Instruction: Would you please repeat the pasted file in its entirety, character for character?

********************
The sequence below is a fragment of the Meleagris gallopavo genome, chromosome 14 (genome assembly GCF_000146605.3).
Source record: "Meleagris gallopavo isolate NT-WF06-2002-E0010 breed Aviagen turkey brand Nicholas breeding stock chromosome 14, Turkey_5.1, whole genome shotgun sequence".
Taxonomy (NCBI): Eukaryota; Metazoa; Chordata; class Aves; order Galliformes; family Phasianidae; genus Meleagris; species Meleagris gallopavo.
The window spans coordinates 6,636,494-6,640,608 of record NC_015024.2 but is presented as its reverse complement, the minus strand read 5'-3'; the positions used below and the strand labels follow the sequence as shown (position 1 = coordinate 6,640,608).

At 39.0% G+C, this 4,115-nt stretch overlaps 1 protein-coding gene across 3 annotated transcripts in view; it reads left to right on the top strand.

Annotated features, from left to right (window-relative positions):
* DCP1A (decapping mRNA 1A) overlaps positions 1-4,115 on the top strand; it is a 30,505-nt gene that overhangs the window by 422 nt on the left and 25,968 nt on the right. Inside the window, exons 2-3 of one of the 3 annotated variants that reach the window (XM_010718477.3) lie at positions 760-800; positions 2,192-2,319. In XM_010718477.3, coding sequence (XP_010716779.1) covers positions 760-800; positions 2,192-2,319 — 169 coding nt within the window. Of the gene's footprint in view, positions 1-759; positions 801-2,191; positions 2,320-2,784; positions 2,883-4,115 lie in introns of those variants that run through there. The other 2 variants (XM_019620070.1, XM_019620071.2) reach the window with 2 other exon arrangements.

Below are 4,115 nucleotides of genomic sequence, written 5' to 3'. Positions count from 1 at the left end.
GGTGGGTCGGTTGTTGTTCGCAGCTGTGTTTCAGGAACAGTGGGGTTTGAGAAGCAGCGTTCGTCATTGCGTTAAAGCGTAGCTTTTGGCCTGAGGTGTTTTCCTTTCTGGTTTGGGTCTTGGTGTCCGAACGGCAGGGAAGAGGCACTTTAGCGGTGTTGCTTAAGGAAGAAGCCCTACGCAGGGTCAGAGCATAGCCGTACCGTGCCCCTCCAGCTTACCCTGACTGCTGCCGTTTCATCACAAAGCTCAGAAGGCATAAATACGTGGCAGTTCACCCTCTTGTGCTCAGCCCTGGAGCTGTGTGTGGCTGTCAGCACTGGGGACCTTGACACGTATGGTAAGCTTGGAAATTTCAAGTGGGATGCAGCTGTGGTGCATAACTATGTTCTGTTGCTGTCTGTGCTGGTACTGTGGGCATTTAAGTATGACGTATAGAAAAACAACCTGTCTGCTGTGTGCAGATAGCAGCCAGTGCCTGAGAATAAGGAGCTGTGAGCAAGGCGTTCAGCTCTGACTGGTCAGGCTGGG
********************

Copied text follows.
The sequence below is a fragment of the Meleagris gallopavo genome, chromosome 14 (genome assembly GCF_000146605.3).
Source record: "Meleagris gallopavo isolate NT-WF06-2002-E0010 breed Aviagen turkey brand Nicholas breeding stock chromosome 14, Turkey_5.1, whole genome shotgun sequence".
Taxonomy (NCBI): Eukaryota; Metazoa; Chordata; class Aves; order Galliformes; family Phasianidae; genus Meleagris; species Meleagris gallopavo.
The window spans coordinates 6,636,494-6,640,608 of record NC_015024.2 but is presented as its reverse complement, the minus strand read 5'-3'; the positions used below and the strand labels follow the sequence as shown (position 1 = coordinate 6,640,608).

At 39.0% G+C, this 4,115-nt stretch overlaps 1 protein-coding gene across 3 annotated transcripts in view; it reads left to right on the top strand.

Annotated features, from left to right (window-relative positions):
* DCP1A (decapping mRNA 1A) overlaps positions 1-4,115 on the top strand; it is a 30,505-nt gene that overhangs the window by 422 nt on the left and 25,968 nt on the right. Inside the window, exons 2-3 of one of the 3 annotated variants that reach the window (XM_010718477.3) lie at positions 760-800; positions 2,192-2,319. In XM_010718477.3, coding sequence (XP_010716779.1) covers positions 760-800; positions 2,192-2,319 — 169 coding nt within the window. Of the gene's footprint in view, positions 1-759; positions 801-2,191; positions 2,320-2,784; positions 2,883-4,115 lie in introns of those variants that run through there. The other 2 variants (XM_019620070.1, XM_019620071.2) reach the window with 2 other exon arrangements.

Below are 4,115 nucleotides of genomic sequence, written 5' to 3'. Positions count from 1 at the left end.
GGTGGGTCGGTTGTTGTTCGCAGCTGTGTTTCAGGAACAGTGGGGTTTGAGAAGCAGCGTTCGTCATTGCGTTAAAGCGTAGCTTTTGGCCTGAGGTGTTTTCCTTTCTGGTTTGGGTCTTGGTGTCCGAACGGCAGGGAAGAGGCACTTTAGCGGTGTTGCTTAAGGAAGAAGCCCTACGCAGGGTCAGAGCATAGCCGTACCGTGCCCCTCCAGCTTACCCTGACTGCTGCCGTTTCATCACAAAGCTCAGAAGGCATAAATACGTGGCAGTTCACCCTCTTGTGCTCAGCCCTGGAGCTGTGTGTGGCTGTCAGCACTGGGGACCTTGACACGTATGGTAAGCTTGGAAATTTCAAGTGGGATGCAGCTGTGGTGCATAACTATGTTCTGTTGCTGTCTGTGCTGGTACTGTGGGCATTTAAGTATGACGTATAGAAAAACAACCTGTCTGCTGTGTGCAGATAGCAGCCAGTGCCTGAGAATAAGGAGCTGTGAGCAAGGCGTTCAGCTCTGACTGGTCAGGCTGGG